Keola’s favourite Robert Frost poem, Stopping by Woods on a Snowy Evening, was the inspiration for a choral piece by Randall Thompson (1899–1984) that he asked me to do because he sang it with the Kamehameha School Concert Glee Club. I arranged all the voices, but Keola dropped some of them as un-guitaristic and added some arpeggios, intro and transitions of his own - a joint effort. 

Stopping by Woods on a Snowy Evening (excerpt) 

Whose woods these are I think I know, 
His house is in the village though. 
He will not see me stopping here, 
To watch his woods fill up with snow. 
The woods are lovely, dark and deep, 
But I have promises to keep, 
And miles to go before I sleep, 
And miles to go before I sleep. 
- Robert Frost (1874-1963) 

Pavane for a Sleeping Beauty (Pavane de la Belle au Bois Dormant) is from the Mother Goose Suite for piano, four hands, by Maurice Ravel (1875-1937). He is one of my favourite composers. I play the arrangement for one guitar in A minor by Jerrold Hyman, my first guitar teacher, which was recorded by Christopher Parkening. No repeat is indicated, but it is so beautiful and so short that it would be hard to justify playing it if you didn’t repeat. As usual, Keola’s tasteful choice of guitar types adds enormously to the musicality of the arrangement.  

Igor Stravinsky (1882-1971) wrote Lullaby of the Cat for contralto and three clarinets. I used to play it on the piano in a version somewhat simplified from that played by Soulima, the composer’s son. I like the way it gives the impression of a cat, maybe not dancing, more like slinking along. 

Chiquilín de Bachín is a waltz by Astor Piazzolla (1921-1992), the late, great Argentinian tango composer and bandoneón player. It is a sad song about a little boy who has to make a living selling roses at the tables in a bar in Argentina. My greatest love is Argentinian folk music. This is dedicated to my wife, the painter Laura Gudiño, who is also from that country. 

Milonga by Alberto Ginastera (1916-1983) is a piano piece in F, also based on a well known Argentinian folk rhythm. The composer apparently disowned it in his later years. I’ll take it any day! Several people, including myself, have arranged it for one guitar in dropped D Tuning. It’s another one I play both on the piano, guitar and accordion. It is dedicated to the memory of my late father-in-law, Dr. Eduardo Gudiño.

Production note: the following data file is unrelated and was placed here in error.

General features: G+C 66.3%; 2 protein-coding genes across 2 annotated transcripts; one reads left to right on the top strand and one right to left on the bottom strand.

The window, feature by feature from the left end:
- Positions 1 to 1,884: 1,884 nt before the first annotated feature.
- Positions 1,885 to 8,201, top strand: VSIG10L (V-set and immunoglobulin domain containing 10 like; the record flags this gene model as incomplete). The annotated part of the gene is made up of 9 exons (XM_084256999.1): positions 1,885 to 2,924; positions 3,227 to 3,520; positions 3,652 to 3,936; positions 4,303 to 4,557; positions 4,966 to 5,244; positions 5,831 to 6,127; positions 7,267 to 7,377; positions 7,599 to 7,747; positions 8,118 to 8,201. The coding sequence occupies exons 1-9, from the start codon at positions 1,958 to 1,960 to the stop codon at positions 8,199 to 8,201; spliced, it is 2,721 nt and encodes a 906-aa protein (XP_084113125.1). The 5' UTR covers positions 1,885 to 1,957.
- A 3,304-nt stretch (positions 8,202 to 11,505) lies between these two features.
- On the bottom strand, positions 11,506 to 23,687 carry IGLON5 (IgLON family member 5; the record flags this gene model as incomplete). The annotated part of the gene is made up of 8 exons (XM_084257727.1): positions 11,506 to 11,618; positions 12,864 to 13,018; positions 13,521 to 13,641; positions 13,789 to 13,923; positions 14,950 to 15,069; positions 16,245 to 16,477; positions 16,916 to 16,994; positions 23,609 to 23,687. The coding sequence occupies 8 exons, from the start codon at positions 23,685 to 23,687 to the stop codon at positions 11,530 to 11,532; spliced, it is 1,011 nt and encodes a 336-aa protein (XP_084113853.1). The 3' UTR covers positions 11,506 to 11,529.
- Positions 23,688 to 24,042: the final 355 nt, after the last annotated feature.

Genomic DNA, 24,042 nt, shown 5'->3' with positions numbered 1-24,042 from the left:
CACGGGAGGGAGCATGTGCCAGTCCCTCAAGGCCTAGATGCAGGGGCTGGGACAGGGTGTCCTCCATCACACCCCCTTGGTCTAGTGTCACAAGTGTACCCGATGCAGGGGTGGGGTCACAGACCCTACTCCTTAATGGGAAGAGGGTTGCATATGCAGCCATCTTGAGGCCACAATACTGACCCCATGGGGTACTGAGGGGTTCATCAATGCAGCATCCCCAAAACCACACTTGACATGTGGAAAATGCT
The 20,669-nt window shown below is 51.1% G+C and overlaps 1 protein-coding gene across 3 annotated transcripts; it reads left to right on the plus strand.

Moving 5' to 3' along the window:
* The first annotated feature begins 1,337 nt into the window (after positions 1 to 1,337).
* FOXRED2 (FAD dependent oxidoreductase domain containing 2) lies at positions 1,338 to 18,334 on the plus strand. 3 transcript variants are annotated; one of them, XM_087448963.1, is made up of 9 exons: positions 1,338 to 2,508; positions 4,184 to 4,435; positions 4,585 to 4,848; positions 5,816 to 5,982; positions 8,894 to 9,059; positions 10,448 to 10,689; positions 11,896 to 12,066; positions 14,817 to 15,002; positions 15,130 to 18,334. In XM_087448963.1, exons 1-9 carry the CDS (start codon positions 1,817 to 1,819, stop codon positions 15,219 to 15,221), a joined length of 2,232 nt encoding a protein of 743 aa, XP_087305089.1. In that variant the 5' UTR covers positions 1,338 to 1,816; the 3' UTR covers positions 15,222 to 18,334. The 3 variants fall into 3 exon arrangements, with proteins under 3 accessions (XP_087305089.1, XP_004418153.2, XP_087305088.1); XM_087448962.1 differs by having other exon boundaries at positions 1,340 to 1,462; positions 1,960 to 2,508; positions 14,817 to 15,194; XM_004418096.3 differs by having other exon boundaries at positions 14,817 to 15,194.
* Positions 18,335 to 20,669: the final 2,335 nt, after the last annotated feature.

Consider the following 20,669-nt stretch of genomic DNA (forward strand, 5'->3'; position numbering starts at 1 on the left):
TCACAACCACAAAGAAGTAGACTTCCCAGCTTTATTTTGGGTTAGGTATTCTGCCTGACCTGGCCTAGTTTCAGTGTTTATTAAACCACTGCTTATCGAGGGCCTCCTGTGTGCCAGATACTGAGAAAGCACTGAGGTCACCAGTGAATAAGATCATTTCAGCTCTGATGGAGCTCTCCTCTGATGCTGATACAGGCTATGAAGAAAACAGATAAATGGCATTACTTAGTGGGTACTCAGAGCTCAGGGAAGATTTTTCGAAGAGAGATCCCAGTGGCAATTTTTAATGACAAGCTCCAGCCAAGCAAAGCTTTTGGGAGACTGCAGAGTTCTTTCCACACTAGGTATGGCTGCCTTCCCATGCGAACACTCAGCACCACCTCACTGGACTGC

Len Williams, late father of the classical guitarist John Williams, made guitar duo arrangements of six piano pieces from a little booklet called Sing Spanish America. I have attempted to take advantage of slack key tunings to make them a little more guitaristic. Tutu Marambá is a Brazilian lullaby. Cantar Montañés (Mountain Song) is a Spanish folk song I am very fond of because of its words: yo fui a la mar por naranjas, cosa que la mar no tiene (I went to the sea for oranges, something the sea does not have). 

Spinning Song (Op. 14) by Albert Ellmenreich (1816-1905) was one of many nineteenth century piano pieces which imitated various machines. The composer seems to have mainly been an actor. Keola asked me to do it because his mother used to play it on the piano when he was a child. I played it myself. The tunings allowed me to use the original key and to put in every note, which would have been impossible in standard tuning. 

When I used to play at the Turtle Bay Hilton on O'ahu a beautiful Indian lady named Romola Morse and her husband, Dick, sometimes used to come and hear me play. I became quite friendly with her and even went to her home in Kaimuki for tea. She once asked me if I could play Song of India from the opera Sadko by Rimsky-Korsakov (1844-1908). I had to reply that I could not come up with a satisfactory way to play it on one guitar. I thought of her when making this arrangement. Keola sent her a copy, but I don't know if she ever heard it. She was quite ill at the time.